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700 new taxi permit applications as industry opens up in Finland

The transport safety agency says it has received a deluge of new taxi permit applications since the start of liberalisation of the taxi industry from 1 July.

A taxi queue at Helsinki-Vantaa airport on Monday 2 July. Image: Jussi Nukari / Lehtikuva

The Finnish Transport Safety Agency Trafi says it received 700 online applications for permits to operate taxis on Sunday, the first day that new laws opening up the local taxi industry took effect.

Trafi department manager Kimmo Pylvää said that there have been few hiccups so far.

“People have been able to find and complete the online forms quite well. Surprisingly few have had problems” he noted.

The agency said that it will grant the first set of taxi permits on Monday. Once an application is approved, the customer will receive an email notification and can immediately begin plying the trade, without waiting for a printed permit in the mail.

“We will deal with the applications as quickly as we can.”

Pylvää said that the agency had received more applications than expected.

“This has been a positive surprise and the idea of this transport service has been well-executed, so that new opportunities and entrepreneurs will enter the field,” he added.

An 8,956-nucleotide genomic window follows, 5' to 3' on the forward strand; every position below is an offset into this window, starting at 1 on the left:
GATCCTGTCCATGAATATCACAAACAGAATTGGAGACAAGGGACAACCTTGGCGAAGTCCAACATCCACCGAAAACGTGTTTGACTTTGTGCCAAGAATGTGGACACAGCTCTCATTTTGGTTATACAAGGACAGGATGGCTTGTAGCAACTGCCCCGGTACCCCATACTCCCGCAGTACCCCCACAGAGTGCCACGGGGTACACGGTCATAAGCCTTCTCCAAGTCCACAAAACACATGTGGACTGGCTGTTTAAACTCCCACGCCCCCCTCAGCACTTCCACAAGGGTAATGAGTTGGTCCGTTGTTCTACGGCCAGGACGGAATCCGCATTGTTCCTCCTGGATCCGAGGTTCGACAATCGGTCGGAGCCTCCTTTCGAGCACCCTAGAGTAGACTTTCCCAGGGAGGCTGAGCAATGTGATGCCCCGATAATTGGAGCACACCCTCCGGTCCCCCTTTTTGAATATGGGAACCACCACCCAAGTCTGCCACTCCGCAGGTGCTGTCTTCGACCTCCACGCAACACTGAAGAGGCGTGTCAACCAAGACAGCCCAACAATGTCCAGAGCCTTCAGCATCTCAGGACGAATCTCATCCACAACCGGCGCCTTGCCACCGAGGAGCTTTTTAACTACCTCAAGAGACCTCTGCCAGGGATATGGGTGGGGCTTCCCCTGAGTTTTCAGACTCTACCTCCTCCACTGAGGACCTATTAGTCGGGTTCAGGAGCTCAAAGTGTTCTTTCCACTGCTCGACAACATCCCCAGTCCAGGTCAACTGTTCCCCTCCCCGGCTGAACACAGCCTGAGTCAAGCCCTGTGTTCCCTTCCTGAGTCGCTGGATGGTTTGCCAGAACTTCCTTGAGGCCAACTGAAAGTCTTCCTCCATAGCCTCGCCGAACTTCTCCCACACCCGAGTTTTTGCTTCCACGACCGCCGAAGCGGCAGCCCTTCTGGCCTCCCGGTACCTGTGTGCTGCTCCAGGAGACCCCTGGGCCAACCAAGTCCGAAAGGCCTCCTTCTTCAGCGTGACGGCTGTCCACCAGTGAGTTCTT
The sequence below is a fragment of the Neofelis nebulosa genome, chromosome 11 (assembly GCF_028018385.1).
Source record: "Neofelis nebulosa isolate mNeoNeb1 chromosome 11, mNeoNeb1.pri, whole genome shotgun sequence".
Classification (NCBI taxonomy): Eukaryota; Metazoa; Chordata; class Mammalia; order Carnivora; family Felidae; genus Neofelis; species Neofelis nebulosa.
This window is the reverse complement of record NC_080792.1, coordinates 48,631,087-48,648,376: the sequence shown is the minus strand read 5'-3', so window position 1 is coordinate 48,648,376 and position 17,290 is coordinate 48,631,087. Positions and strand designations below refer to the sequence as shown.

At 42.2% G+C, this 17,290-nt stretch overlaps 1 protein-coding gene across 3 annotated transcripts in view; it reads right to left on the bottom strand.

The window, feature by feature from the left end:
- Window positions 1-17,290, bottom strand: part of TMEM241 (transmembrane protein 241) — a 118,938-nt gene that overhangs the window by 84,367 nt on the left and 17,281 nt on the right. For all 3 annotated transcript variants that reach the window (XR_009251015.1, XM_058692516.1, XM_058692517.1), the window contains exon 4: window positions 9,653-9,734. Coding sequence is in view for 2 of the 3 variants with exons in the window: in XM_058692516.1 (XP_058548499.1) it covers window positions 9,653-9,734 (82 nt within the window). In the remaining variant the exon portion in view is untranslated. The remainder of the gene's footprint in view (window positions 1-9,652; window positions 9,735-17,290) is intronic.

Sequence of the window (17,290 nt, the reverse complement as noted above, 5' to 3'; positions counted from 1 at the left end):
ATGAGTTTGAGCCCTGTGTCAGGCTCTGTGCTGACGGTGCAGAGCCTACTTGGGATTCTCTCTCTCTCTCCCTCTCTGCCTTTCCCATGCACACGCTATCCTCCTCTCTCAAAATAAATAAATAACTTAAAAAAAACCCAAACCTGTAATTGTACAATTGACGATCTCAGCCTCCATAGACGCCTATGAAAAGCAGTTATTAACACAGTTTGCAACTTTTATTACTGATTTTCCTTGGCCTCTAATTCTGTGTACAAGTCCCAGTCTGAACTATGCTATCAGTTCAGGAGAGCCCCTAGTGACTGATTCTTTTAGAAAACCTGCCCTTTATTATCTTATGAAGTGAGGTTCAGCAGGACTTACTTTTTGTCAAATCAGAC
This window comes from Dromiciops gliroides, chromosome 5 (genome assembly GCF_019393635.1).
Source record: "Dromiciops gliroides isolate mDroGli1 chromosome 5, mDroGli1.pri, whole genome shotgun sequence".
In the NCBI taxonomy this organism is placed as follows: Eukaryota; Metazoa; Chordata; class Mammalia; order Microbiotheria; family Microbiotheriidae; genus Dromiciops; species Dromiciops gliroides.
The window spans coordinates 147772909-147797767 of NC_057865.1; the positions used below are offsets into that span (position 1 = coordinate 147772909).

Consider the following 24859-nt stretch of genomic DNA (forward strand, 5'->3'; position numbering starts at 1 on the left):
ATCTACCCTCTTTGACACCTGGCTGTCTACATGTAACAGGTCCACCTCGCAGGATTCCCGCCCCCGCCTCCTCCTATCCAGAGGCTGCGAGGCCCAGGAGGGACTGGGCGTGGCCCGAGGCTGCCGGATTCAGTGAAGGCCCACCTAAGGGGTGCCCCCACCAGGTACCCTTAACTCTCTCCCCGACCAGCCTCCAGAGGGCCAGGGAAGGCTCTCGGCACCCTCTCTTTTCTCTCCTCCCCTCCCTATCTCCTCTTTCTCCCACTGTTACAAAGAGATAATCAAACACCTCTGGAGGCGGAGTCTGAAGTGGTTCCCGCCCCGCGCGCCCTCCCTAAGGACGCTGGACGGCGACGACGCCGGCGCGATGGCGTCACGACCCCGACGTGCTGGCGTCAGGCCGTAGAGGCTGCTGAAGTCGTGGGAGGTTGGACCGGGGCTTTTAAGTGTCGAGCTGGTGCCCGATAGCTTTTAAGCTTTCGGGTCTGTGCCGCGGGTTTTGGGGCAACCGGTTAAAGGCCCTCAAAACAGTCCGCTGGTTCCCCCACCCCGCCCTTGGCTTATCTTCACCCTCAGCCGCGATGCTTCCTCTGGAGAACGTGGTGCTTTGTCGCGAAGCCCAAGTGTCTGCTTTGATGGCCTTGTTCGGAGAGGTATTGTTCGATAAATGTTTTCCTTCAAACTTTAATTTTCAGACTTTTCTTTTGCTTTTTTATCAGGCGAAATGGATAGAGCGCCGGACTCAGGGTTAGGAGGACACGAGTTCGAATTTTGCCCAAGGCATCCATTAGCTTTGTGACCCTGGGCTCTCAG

Deregulation brings many changes

In addition to the permit to operate a taxi as a business, entrepreneurs must also have a taxi driver’s license, while the vehicle to be used must be appropriately registered for use as a taxi.

The new legislation transferred responsibility for traffic permit matters from local centres for economic development, transport and the environment (ely-keskus) to Trafi.

Deregulation of the industry will introduce changes to fares and pricing criteria as well as the methods for ordering cabs . Former regulations on maximum fares, cars and drivers will also become a thing of the past. 

 Authorities expect 90 percent of future taxi orders in Finland to take place via a variety of mobile phone apps, which means the notorious early-morning taxi queues in downtown Helsinki may soon become a relic.

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